King Akbar and Queen Jodha

Jodha bai was the most favourite queen of Akbar, the great, the most famous of the Mughal emperors. Jodha enjoyed an esteemed place in the heart and the royal harem of Akbar and consequently in the palace and the Mughal court. Originally named as Heera Kanwar, Jodha bai was a Hindu princess and the daughter of the Rajput King Raja Bharmal of Aamer. She lived a very long life in the palace of Akbar and died in her 80th year 1622, outliving Akbar by 20 years.


A clan is a group of people united by actual or perceived kinship and descent.

Love Jihad

Alleged campaigns under which Muslim men target women belonging to non-Muslim communities for conversion to Islam by feigning love.


Mandatory payment, in the form of money or possessions paid by the groom, or by groom’s father, to the bride at the time of marriage hat legally becomes her property. While the Meher is often money, it can also be anything agreed upon by the bride such as jewellery, home goods, furniture, a dwelling or some land. Meher is typically specified in the marriage contract signed during an Islamic marriage.

Mutta Marriage

Is a distinct kind of marriage recognised only by the Ithna Asharia Shias. Mutta may be defined as a temporary union of male and female for specified duration, on payment of some consideration. As against the permanent or a regular marriage (Nikah), the Mutta may be regarded as a temporary marriage.


An Islamic marriage contract is an Islamic prenuptial agreement. It is a formal, binding contract considered an integral part of an Islamic marriage and outlines the rights and responsibilities of the groom and bride or other parties involved in marriage proceedings.


Local self-government council which can be formal (i.e. governed by the state) or informal (i.e. governed by the community).


An Indian surname originally representing a community of agriculturalists and merchants, predominantly in the state of Gujarat, India.


Pratiloma refers to the hypogamy form of marriage. Pratiloma is a type of marital practice in which a man of lower class/caste/varna marries a girl of higher class/caste/varna.


Is the magistrate or judge of a Shariʿa court, who also exercises extrajudicial functions, etc. Islamic religious law. This article is about the Islamic judge.


‘Rajput’ identifies numerous kshatriya or warrior castes in northern and western India. The term ‘Rajput’ comes from rajaputra, which means ‘son of kings’. Rajputs are famed for their fighting abilities and once ruled numerous Indian princely states. The British grouped many of these states into the Rajputana Province. Today, it is the Indian state of Rajasthan.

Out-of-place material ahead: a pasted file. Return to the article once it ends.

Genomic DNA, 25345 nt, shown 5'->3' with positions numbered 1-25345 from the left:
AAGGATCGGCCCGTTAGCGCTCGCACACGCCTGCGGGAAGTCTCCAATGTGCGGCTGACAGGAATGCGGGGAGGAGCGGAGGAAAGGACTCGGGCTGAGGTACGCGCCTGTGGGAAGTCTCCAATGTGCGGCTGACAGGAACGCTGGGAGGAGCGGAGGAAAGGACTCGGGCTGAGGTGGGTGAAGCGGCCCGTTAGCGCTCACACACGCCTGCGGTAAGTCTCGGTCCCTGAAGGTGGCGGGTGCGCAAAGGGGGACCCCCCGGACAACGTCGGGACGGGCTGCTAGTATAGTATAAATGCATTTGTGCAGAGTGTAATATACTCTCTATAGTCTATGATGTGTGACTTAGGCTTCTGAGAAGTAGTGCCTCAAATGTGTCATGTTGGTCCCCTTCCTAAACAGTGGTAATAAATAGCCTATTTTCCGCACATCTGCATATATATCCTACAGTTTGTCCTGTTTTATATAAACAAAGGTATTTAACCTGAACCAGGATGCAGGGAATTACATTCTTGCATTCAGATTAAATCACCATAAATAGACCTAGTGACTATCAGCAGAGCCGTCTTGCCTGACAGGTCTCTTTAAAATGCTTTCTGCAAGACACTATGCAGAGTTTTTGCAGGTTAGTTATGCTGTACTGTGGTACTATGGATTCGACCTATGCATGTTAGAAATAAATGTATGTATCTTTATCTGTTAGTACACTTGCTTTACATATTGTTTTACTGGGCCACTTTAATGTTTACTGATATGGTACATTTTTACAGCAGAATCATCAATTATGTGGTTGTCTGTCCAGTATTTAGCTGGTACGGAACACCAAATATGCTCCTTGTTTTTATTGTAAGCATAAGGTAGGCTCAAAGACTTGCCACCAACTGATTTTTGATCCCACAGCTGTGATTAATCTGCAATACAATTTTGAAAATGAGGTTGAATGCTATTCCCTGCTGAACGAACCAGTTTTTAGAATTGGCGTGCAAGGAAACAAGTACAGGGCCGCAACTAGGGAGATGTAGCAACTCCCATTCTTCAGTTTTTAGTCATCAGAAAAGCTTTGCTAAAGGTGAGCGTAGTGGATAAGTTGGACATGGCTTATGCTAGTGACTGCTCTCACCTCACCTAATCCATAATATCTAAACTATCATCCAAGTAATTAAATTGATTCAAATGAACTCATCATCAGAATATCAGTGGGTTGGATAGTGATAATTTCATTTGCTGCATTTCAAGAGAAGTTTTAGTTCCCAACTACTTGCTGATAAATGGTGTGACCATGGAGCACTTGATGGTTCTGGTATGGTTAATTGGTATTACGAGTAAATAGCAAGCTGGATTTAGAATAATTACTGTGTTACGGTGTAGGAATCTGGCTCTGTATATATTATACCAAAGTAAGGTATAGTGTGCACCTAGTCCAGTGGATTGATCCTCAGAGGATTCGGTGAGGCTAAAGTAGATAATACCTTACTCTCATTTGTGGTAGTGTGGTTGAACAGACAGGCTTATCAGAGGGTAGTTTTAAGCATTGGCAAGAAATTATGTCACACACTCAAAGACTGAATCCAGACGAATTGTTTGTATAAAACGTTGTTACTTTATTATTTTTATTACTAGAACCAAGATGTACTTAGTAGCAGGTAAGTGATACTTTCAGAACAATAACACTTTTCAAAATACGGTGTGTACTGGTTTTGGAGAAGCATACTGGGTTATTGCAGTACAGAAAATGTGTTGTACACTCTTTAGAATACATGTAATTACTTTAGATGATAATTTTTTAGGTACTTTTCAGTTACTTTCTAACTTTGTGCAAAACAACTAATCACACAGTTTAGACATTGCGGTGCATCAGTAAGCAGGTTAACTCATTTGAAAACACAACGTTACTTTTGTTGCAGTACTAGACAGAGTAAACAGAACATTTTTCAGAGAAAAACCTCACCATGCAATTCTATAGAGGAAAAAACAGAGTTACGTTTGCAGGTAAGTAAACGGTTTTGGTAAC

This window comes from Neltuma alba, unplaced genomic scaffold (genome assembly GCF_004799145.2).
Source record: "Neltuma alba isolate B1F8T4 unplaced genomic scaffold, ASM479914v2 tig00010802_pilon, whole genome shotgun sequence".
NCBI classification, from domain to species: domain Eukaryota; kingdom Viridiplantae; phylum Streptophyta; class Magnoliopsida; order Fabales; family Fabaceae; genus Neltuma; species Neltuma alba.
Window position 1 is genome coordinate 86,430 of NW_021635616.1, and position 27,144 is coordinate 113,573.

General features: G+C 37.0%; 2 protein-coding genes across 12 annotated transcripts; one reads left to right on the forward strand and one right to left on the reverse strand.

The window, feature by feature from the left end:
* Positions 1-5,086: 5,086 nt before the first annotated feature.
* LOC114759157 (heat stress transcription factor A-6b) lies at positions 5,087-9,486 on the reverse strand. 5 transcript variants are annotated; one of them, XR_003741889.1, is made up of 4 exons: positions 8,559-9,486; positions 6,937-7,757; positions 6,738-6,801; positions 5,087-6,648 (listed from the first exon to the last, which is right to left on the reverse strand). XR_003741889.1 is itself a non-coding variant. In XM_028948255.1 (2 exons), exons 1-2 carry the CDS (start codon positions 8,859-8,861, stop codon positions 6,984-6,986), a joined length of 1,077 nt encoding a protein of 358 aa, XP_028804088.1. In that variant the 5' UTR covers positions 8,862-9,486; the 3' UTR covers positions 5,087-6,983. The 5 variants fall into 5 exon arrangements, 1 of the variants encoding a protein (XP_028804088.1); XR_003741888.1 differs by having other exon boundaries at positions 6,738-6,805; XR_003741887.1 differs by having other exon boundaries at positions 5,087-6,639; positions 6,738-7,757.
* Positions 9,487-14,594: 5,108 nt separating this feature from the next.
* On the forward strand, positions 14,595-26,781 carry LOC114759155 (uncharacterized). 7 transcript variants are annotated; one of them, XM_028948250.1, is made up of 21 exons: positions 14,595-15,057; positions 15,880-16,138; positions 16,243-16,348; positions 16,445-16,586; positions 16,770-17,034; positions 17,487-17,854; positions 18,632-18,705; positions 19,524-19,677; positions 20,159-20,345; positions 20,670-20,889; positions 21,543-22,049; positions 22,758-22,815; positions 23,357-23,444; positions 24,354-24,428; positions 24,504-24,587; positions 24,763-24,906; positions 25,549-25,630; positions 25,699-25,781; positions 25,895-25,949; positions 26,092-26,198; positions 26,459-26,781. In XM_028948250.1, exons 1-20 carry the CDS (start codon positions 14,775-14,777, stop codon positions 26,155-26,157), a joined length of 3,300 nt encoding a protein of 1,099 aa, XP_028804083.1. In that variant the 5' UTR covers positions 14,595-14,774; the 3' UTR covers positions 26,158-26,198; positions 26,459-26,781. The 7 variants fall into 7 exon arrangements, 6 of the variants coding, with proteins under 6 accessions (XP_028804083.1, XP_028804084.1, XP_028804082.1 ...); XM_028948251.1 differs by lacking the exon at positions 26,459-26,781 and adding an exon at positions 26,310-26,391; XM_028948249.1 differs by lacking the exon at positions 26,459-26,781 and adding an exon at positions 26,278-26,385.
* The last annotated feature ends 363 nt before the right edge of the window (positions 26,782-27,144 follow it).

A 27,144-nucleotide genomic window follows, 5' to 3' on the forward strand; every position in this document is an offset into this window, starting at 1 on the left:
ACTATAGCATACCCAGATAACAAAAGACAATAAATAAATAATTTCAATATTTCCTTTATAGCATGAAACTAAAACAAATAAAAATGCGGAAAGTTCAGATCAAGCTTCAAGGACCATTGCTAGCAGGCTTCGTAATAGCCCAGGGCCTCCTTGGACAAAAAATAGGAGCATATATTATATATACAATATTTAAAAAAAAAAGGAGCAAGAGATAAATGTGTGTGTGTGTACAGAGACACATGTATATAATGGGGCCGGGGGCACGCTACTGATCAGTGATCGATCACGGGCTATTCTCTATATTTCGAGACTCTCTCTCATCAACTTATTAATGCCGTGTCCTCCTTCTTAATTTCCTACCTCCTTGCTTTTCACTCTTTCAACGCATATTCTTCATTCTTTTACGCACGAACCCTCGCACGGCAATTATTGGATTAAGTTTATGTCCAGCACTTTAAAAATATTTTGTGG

Islamic canonical law based on the teachings of the Koran and the traditions of the prophet (Hadith and Sunna), prescribing both religious and secular duties and sometimes retributive penalties for lawbreaking. It has generally been supplemented by legislation adapted to the conditions of the day, though the manner in which it should be applied in modern states is a subject of dispute between Muslim traditionalists and reformists.


An Islamic document declaring divorce of the husband and the wife.


  1. AALI. 2012. Making our own bed and then lying in it: Decisive women, adamant communities, complicit state. In Negotiating spaces: Legal domains, gender concerns, and community constructs, ed. F. Agnes and S.V. Ghosh, 110–128. Delhi: Oxford University Press.Google Scholar
  2. Baxi, Pratiksha. 2006. Habeas corpus in the realm of love: Litigating marriages of choice in India. The Australian Feminist Law Journal 25 (1): 59–78.CrossRefGoogle Scholar
  3. Baxi, Pratiksha, S.M. Rai, and S.S. Ali. 2006. Legacies of common law: ‘Crimes of Honour’ in India and Pakistan. Third World Quarterly 27 (7): 1239–1253.CrossRefGoogle Scholar
  4. Bhaduri, Aditi. 2007. When will women come of age? Accessed on 7-9-2017.
  5. Chakravarty, Uma. 2005. From fathers to husbands. In Honour, ed. Lyn Welchman and Sara Hossain. London/Melbourne: Zed Books/Spinifex Press.Google Scholar
  6. Chatterjee, Manini. 2017. Of Akhila and Hadiya—the “love jihad” case in Kerala is deeply problematic. The Telegraph (India). 21 August. Accessed 7 Sept 2017 from:
  7. Chopra, Rohit, and Jyoti Punwani. 2005. Discovering the other, discovering the self: Inter religious marriages among Muslims in the Greater Mumbai Area, India. In Inter-religious marriages among Muslims – Negotiating religion and social identity in family and community, ed. Abdullahi An-Naim. Delhi: Global Media Publications.Google Scholar